Despatch (brig)

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History
United Kingdom
Name: Despatch
Owner: Crossthwaite
Builder: Thomas Kirk, Whitehaven
Launched: 28 February 1801
Fate: Wrecked 10 July 1828, near Isle aux Morts, Newfoundland
General characteristics
Class and type: Brig
Tons burthen: 187 gross tons
Complement: 200 passengers, 11 crew

Despatch was a brig noted for having shipwrecked near Isle aux Morts, Newfoundland, and for the subsequent heroic rescue of many of her passengers and crew.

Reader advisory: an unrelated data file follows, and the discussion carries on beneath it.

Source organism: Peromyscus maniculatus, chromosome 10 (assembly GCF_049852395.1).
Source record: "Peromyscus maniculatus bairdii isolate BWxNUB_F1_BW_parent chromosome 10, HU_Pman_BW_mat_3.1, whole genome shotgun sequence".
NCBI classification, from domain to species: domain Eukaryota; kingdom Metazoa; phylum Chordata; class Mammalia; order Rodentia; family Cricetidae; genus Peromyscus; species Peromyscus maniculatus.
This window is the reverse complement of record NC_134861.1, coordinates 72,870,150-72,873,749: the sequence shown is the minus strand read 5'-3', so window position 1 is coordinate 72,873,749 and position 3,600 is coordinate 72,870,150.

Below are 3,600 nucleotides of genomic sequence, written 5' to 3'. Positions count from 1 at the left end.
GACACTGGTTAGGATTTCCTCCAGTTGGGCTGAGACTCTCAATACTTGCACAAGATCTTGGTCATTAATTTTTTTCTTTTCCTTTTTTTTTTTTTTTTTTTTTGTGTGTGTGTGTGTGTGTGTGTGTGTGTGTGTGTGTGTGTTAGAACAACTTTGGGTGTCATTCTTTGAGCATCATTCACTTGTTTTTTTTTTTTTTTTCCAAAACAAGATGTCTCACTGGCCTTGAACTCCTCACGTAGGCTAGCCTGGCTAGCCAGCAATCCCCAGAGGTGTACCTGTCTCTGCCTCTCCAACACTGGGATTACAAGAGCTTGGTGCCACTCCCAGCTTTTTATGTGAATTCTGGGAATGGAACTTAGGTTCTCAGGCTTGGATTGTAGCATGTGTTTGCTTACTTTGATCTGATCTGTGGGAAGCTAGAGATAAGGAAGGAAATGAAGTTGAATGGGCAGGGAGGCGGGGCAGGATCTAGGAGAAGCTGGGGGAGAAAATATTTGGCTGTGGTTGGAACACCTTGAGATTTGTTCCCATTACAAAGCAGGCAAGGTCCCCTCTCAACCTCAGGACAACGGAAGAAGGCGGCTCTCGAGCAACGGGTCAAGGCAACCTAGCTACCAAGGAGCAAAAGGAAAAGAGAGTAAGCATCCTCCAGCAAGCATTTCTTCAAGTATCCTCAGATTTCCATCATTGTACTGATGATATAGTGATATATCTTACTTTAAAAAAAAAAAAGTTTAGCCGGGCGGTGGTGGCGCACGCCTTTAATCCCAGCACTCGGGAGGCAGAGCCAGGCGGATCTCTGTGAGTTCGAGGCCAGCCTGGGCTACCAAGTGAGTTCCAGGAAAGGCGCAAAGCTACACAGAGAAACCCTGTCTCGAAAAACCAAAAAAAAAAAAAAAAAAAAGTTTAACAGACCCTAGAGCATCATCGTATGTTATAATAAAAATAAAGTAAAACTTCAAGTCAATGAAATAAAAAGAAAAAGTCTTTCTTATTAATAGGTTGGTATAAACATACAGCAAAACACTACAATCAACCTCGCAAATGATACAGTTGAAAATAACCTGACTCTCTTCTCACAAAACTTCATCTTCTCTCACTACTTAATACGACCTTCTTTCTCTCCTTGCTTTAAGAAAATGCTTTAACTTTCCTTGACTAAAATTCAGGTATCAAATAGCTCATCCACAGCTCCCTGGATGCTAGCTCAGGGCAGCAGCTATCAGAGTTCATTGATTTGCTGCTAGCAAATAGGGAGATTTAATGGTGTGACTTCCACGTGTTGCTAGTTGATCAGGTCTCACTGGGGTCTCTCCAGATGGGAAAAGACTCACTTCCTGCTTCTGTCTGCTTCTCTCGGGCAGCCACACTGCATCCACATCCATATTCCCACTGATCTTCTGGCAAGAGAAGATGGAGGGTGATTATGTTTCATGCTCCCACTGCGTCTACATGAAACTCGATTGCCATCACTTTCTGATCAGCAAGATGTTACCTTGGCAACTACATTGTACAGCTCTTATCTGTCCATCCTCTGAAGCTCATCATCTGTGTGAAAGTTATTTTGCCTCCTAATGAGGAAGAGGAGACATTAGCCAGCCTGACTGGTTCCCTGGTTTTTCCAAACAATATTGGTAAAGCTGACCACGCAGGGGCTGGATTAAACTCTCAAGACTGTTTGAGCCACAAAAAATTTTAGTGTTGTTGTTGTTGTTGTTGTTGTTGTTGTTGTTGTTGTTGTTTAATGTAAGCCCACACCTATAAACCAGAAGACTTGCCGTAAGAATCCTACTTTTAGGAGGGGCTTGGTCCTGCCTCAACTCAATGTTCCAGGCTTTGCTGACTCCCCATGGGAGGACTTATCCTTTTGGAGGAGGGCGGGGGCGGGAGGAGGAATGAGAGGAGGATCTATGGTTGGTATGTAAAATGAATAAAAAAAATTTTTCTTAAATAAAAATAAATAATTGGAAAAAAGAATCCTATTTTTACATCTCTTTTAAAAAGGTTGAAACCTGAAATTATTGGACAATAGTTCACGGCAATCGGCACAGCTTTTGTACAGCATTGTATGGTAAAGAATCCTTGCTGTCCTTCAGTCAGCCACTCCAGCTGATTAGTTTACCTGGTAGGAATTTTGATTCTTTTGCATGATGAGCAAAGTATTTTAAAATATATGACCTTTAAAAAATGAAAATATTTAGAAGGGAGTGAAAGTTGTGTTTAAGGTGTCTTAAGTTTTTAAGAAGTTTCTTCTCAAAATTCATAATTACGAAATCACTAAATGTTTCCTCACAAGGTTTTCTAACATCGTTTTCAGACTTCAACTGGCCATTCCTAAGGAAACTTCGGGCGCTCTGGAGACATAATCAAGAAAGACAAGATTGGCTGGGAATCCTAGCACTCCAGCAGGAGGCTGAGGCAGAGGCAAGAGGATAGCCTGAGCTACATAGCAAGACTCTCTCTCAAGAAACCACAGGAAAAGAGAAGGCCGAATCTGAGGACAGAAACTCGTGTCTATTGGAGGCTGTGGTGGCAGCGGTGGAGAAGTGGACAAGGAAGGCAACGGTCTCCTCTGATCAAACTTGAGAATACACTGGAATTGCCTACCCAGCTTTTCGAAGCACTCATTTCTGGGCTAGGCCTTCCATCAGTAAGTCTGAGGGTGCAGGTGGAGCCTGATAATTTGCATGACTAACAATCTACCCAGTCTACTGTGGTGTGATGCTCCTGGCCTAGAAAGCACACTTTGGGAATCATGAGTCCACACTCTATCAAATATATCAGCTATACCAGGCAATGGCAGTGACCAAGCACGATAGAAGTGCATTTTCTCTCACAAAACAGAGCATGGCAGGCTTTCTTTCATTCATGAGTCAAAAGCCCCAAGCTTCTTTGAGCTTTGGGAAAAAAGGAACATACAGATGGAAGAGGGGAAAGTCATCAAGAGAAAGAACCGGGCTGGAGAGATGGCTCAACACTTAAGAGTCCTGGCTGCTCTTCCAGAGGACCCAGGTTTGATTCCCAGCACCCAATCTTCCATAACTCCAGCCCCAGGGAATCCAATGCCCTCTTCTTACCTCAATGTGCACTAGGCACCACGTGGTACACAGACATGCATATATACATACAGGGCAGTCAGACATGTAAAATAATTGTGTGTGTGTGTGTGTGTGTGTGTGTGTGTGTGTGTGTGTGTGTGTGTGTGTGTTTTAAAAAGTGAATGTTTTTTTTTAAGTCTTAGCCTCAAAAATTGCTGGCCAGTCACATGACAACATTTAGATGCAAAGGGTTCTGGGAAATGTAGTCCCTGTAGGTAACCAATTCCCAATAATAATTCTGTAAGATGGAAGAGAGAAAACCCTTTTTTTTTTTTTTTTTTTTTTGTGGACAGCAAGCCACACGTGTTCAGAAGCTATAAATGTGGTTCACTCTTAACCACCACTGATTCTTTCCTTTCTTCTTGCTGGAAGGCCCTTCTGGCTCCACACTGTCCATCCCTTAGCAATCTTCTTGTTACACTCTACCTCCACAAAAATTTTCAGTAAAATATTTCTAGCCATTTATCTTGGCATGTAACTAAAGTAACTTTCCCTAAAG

Despatch was partly owned by William Lancaster of Workington, England. On 29 May 1828 she set sail from Derry, Ireland en route to Quebec with eleven crew and 200 passengers, almost all of whom were Irish emigrants hoping to escape the poverty then prevailing in Ireland.

The ship ran aground 10 July 1828 on a small, bare rocky island near Isle aux Morts off the south coast of Newfoundland. A seventeen-year-old girl from the area, Ann Harvey, along with her father, her twelve-year-old brother and a dog, rescued 160 people from the wreck between 12 and 15 July. As a result, Ann Harvey became known as the Grace Darling of Newfoundland.[1] The English government later awarded them a medal and a sum of money for their heroic feat.

Survivors were taken to Halifax aboard HMS Tyne.

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